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3 loan forgiveness methods for students with federal debt

There’s still a silver lining for federal student loan debtors with three loan forgiveness methods

Though President Joe Biden planned to forgive up to $20,000 in federal student loans, the Supreme Court blocked the decision as he isn’t authorized to forgive $430 million debt under the 2003 Act of Higher Education Relief Opportunities.

That said, borrowers can get some relief through Public Service Loan Forgiveness (PSLF), Income-Driven Repayment (IDR), and Teacher Loan Forgiveness. Read below for more about these methods.

Public Service Loan Forgiveness

The PSLF program requires a 10-year time commitment and mandates borrowers to be on an income-driven repayment plan while working in public service. After making 120 qualifying monthly payments, borrowers who qualify can have their federal student loan balances cleared.

However, qualifying for PSLF can be challenging, as borrowers need to stay in a qualifying organization or position for the entire 10-year period, and many eligible professions, like teachers and nurses, are historically underpaid.

Teacher Loan Forgiveness

Teacher Loan Forgiveness targets educators working in schools serving low-income students. To qualify, teachers must be "highly-qualified" and work in qualifying schools or educational service agencies for five consecutive years. Eligible teachers can have up to $17,500 in federal debt forgiven, with certain subject-specific teachers eligible for up to $5,000.

However, payments made under Teacher Loan Forgiveness do not count towards the 120 monthly payments required for PSLF during the same teaching period, but you can get relief through both programs.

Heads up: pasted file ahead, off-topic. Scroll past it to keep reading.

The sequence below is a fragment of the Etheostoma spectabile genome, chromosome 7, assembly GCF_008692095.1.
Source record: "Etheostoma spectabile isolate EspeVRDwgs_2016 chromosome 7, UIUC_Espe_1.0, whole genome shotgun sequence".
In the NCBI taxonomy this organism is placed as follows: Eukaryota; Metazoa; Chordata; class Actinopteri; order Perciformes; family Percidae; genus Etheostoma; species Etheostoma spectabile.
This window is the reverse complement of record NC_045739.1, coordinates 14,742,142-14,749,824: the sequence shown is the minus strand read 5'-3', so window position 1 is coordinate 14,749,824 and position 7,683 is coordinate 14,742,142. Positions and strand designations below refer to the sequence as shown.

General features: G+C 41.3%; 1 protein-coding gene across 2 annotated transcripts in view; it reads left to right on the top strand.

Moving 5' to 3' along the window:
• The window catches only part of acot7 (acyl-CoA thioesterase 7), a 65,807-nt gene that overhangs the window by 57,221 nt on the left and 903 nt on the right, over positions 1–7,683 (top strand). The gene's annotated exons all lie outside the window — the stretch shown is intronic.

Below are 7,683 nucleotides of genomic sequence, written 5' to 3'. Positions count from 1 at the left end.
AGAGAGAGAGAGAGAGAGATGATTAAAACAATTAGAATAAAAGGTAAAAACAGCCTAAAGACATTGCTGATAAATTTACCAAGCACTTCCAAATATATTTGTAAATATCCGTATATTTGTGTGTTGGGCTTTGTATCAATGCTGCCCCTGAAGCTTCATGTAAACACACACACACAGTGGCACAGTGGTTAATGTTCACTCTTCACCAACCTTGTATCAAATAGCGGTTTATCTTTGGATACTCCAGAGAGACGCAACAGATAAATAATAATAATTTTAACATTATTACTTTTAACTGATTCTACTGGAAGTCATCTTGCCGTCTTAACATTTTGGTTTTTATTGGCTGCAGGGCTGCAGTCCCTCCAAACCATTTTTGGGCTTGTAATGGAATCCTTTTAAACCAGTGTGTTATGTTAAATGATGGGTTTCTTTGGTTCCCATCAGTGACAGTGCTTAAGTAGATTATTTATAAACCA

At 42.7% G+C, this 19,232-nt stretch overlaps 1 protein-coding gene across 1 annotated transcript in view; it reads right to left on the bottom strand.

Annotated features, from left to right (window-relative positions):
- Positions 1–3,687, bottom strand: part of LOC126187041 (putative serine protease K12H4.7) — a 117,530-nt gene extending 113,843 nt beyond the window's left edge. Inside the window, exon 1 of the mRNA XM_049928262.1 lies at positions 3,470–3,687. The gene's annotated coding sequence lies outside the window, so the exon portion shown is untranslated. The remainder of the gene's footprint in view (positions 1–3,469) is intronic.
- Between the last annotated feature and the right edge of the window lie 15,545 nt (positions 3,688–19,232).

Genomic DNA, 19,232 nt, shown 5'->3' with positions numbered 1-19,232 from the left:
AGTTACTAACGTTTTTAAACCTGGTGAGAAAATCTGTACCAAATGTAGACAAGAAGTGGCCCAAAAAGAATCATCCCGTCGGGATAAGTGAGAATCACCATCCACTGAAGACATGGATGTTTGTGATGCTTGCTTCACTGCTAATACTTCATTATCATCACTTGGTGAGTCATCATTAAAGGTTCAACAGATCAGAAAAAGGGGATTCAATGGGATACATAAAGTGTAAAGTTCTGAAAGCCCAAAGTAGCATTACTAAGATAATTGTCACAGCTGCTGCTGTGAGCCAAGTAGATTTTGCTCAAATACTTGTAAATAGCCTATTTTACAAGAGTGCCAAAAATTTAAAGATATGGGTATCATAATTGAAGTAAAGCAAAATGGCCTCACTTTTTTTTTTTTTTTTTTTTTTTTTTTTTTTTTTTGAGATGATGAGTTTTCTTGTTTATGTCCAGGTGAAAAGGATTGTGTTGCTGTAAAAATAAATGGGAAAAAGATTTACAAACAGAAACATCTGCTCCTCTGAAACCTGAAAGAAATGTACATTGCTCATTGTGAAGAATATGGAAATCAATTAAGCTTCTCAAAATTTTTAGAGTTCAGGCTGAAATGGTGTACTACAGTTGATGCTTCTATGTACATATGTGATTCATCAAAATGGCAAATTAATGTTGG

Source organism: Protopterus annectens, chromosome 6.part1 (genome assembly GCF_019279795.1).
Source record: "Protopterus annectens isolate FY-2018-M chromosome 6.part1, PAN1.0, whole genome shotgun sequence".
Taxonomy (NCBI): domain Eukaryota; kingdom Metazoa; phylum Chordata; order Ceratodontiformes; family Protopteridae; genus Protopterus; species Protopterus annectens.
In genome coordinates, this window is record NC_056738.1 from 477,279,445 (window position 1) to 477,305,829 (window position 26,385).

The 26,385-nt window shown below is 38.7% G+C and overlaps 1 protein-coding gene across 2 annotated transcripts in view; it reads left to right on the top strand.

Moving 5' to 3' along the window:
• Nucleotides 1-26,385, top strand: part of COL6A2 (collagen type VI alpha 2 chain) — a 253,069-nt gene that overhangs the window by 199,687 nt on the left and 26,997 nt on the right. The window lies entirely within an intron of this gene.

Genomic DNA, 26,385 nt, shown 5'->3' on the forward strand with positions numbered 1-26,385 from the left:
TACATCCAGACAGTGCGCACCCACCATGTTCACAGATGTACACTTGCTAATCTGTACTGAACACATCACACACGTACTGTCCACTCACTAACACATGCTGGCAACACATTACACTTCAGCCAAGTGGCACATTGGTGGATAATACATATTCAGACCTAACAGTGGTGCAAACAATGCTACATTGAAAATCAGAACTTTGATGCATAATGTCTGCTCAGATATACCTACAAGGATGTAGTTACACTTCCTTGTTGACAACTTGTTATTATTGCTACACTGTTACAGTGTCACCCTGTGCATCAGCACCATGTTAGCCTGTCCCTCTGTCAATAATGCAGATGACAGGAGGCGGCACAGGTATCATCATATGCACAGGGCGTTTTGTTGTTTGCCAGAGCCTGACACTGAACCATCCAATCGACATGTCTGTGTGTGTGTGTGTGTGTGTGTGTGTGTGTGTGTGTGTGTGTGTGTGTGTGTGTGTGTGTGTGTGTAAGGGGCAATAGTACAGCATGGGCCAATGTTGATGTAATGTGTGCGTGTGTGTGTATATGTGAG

A student high-fiving his teacher

Income-Driven Repayment Loan Forgiveness

IDR plans offer loan forgiveness options based on income and loan terms. Borrowers can choose from four IDR options: Pay as You Earn (PAYE), Revised Pay as You Earn (REPAYE), income-contingent repayment (ICR), and income-based repayment (IBR).

Borrowers who make payments on IDR for 20 or 25 years, depending on the plan, and meet other requirements are entitled to cancellation of the remaining loan balances. Monthly payments under IDR plans depend on a discretionary income’s 10% to 20% percentage.

While IDR plans offer flexibility and forgiveness options, borrowers should know that monthly payments can change based on income, with higher earnings resulting in higher payments.

Each program has its own specific requirements, time commitments, and eligibility criteria that borrowers should carefully consider before deciding which option best suits their needs.

Calle Ocho News wishes every borrower good luck! Subscribe to our news publication platform to get daily updates on federal and state decisions that affect the public.

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